Although they’re best known for buzzing round in circles searching for bananas, scientists reveal fruit flies actually have a highly impressive range.
The species, Drosophila melanogaster, can fly up to nine miles (15 km) in a single journey, the researchers from California Institute of Technology (Caltech) reveal.
Impressively, this is around 6 million times their average body length, which is just 2.5 millimetres, or one tenth of an inch.
This would be like the average human covering just over 6,200 miles (10,000 kilometres) in a single journey – roughly the distance from the North Pole to the equator.
Caltech experts conducted experiments in a dry lakebed in California’s Mojave Desert by releasing thousands of the flies and luring them into traps containing fermenting juice in order to determine their speeds.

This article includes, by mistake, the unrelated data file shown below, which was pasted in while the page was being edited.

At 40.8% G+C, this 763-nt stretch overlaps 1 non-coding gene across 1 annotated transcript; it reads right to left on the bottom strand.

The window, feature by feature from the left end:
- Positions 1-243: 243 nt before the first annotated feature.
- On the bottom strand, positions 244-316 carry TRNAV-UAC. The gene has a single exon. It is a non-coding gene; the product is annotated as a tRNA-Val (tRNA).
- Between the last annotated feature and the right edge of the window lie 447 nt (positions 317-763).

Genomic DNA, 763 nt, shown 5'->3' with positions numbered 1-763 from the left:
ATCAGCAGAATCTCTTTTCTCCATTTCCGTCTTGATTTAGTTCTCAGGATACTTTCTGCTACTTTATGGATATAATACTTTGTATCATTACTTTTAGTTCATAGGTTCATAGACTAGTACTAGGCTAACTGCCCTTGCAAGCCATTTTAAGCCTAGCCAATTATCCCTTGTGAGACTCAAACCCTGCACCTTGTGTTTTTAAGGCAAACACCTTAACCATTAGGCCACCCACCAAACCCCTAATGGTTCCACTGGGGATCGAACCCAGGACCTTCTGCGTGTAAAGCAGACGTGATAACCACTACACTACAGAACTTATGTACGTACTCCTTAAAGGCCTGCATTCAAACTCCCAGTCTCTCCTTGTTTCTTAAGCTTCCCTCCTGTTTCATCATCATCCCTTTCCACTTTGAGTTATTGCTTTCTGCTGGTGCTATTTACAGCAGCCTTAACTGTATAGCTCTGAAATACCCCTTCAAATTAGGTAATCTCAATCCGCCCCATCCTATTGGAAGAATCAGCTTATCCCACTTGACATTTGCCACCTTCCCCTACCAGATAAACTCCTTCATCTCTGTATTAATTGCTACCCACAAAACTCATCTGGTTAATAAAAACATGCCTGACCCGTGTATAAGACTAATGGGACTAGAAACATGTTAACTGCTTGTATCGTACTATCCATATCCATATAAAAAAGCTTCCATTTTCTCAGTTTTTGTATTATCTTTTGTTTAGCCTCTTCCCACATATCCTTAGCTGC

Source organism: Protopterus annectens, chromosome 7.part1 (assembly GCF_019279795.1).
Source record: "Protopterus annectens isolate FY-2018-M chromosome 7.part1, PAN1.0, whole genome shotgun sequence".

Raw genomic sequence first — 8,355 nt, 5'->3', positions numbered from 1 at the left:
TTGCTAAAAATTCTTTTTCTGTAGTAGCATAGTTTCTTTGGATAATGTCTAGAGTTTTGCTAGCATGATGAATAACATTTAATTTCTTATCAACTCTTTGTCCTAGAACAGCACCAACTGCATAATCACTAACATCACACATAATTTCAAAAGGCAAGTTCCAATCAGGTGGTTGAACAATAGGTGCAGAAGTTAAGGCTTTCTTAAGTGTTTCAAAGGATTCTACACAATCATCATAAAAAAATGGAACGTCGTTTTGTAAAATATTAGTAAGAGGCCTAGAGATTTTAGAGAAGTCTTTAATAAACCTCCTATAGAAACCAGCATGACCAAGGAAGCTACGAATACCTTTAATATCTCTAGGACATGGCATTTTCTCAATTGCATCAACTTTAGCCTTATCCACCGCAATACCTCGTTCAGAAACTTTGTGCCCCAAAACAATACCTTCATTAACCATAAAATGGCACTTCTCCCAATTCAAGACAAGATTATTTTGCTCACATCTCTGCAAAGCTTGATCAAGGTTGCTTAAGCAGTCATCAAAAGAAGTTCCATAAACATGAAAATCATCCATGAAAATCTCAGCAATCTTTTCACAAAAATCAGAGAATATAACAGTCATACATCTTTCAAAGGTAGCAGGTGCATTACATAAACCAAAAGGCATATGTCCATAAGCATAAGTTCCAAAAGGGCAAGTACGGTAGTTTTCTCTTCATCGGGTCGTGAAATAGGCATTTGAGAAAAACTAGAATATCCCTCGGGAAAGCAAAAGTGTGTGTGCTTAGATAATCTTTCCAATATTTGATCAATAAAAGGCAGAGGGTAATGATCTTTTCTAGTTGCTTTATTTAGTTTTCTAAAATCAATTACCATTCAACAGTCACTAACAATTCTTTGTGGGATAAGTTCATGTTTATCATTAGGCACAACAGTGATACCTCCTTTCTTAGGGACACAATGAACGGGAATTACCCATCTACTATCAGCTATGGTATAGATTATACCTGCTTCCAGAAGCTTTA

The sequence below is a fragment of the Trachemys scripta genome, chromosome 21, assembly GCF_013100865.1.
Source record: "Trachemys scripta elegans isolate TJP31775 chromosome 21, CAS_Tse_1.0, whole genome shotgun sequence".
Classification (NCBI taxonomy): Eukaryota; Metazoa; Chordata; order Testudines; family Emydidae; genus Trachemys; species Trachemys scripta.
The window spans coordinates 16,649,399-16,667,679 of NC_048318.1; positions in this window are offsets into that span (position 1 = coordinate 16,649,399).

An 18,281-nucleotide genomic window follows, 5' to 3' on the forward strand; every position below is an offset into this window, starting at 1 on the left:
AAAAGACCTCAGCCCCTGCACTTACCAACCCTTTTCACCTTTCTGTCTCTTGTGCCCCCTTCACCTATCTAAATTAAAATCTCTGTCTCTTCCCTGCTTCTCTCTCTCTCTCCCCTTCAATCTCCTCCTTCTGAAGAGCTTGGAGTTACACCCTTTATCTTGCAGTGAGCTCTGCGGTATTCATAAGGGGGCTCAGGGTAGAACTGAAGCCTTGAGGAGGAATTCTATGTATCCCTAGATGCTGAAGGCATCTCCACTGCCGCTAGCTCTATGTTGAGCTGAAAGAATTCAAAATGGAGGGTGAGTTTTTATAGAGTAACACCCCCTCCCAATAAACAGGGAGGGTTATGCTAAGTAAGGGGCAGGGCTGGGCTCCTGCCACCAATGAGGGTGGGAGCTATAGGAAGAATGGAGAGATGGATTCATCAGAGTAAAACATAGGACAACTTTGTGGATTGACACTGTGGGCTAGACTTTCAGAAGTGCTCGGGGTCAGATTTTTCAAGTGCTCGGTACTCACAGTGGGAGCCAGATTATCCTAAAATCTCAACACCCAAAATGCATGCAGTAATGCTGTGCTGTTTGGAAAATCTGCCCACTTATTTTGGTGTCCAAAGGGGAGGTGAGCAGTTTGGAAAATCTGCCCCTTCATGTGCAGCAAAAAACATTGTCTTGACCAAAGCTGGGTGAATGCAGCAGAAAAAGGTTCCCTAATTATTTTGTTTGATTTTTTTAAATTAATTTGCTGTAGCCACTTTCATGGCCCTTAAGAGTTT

Drosophila melanogaster is a small, common fly found near unripe and rotted fruit. It has been in use for over a century to study genetics and behavior
‘The dispersal capability of these little fruit flies has been vastly underestimated,’ said study author Michael Dickinson, a biologist at Caltech.
‘They can travel as far or farther than most migratory birds in a single flight.
‘These flies are the standard laboratory model organism, but they are almost never studied outside of the laboratory and so we had little idea what their flight capabilities were.’
The team wanted to solve a paradox – genetically similar fruit flies had been found in the wild separated by thousands of kilometres, and yet when released outdoors, they would buzz around in circles over short distances, like in our kitchens.
The paradox was identified in the 1940s by Ukrainian-born geneticist Theodosius Dobzhansky, known for his 1937 book Genetics and the Origin of Species.
One possible explanation was that the flies behaved differently when out in the wild while in search of food.